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How should Intrepid communicate with us?

This is something I've been thinking about ever since the WoW exp potion bug incident that saw a ton of people suspended for various amounts of time. What strikes me about this whole situation is not that the bug existed (this is a common occurrence) but that Blizzard never said anything about it before handing out punishments. From what I've been able to find out, Blizzard knew about the bug because plenty of people submitted bug reports and tweets to Blizzard about it, asking if it is intended or not.

Blizzard never responded to any of this. All the did was silently fix the bug and then hand out punishments seemingly at random. Now I'm not here to rag on Blizzard (it's far too easy to do), but ask you guys how you would want Intrepid to communicate with the players about issues like this.

In my opinion, when something like this happens the devs should communicate with the players as soon as possible, even if it's just to say something like "we are aware of this bug happening, and we are attempting to fix it. We consider this an exploit and will punish anyone who abuses it."

That way the players know where they stand. The question though is how should this message be communicated? Via social media like Twitter? A lot of players don't use Twitter. I believe this kind of thing should be done in-game. Let's say when you log on you get a popup with messages from the devs, or even an in-game mail about it. That way players know what is going on and are less likely to unknowingly exploit a bug.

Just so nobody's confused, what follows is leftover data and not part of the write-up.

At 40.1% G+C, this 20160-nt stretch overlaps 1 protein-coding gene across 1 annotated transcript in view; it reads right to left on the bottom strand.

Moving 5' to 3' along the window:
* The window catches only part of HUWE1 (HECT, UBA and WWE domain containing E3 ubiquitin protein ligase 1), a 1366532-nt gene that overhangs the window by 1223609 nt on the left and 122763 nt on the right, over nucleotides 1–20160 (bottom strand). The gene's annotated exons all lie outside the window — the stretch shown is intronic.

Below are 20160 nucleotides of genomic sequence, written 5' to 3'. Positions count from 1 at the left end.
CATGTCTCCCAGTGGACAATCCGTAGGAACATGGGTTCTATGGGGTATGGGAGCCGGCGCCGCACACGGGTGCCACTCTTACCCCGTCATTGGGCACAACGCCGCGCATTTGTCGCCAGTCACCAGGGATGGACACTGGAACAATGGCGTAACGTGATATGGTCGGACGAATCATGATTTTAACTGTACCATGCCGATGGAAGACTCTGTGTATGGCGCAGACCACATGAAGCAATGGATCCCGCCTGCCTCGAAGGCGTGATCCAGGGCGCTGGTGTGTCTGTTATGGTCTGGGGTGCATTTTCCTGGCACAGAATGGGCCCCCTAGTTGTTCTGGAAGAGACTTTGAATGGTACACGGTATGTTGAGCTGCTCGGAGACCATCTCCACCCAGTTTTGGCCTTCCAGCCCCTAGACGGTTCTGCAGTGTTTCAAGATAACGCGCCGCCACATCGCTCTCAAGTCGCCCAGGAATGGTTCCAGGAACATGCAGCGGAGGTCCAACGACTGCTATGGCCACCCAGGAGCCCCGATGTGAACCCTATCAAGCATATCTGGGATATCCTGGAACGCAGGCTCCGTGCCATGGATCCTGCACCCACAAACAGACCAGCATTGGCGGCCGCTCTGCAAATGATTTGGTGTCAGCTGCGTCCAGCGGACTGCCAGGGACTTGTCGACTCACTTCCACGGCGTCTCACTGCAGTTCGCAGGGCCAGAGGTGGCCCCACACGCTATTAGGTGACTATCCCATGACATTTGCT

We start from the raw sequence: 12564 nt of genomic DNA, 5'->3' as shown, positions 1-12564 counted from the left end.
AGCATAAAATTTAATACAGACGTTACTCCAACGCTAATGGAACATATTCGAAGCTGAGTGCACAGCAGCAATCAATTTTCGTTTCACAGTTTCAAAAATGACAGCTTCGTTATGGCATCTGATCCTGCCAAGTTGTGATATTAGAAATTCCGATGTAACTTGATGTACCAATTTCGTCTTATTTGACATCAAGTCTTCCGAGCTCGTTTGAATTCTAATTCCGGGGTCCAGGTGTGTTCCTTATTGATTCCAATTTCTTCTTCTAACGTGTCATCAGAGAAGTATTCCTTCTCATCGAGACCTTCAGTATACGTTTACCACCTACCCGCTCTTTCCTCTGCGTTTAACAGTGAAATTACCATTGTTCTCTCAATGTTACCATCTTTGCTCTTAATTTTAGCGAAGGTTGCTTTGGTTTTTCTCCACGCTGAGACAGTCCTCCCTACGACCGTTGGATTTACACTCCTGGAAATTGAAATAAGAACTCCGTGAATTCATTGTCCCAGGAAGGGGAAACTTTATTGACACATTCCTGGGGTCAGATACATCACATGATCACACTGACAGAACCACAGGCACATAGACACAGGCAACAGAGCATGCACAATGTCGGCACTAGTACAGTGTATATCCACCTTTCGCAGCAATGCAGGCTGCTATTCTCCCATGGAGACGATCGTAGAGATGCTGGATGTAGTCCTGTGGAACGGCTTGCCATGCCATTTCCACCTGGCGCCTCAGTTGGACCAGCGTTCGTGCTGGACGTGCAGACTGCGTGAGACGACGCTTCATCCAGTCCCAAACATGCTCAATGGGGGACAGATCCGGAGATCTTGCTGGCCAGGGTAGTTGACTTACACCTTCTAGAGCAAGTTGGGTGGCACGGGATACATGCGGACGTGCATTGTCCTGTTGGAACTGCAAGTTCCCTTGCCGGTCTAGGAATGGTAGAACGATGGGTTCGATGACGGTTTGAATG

Comments

  • noaaninoaani Member
    First and foremost, to me, everything a developer says in an official capacity should be maintained on that games official forums, using a staff member account. This gives players one place they can refer to should they need to for any reason.

    Something like an easily exploitable bug though, that needs a little bit more.

    I personally see two scenarios. There are bugs where the developer can easily track who is making use of it, and bugs where it is much harder to track.

    If a bug is easier to track - and crucially, if the developer has an amount of trust in it's player base - the best way to deal with a situation akin to the above is to tell players that there is a bug, it is being fixed soon, and that anyone found to be abusing it will have actions taken against their account.

    Have a log in notification system in place that is only used for actual important notifications (so that people don't just automatically click through it), and then no player has any excuse at all to exploit it.

    I would also maintain a public list of accounts (perhaps just the main character on each account) that has action taken on them for exploiting a bug - it would act as somewhat of a deterrent.

    If the developer then only takes action on accounts that abuse the bug after this notice was sent out, then every player on the server knows that the owner of the account is a moron - an even worse punishment than the action taken on the account imo.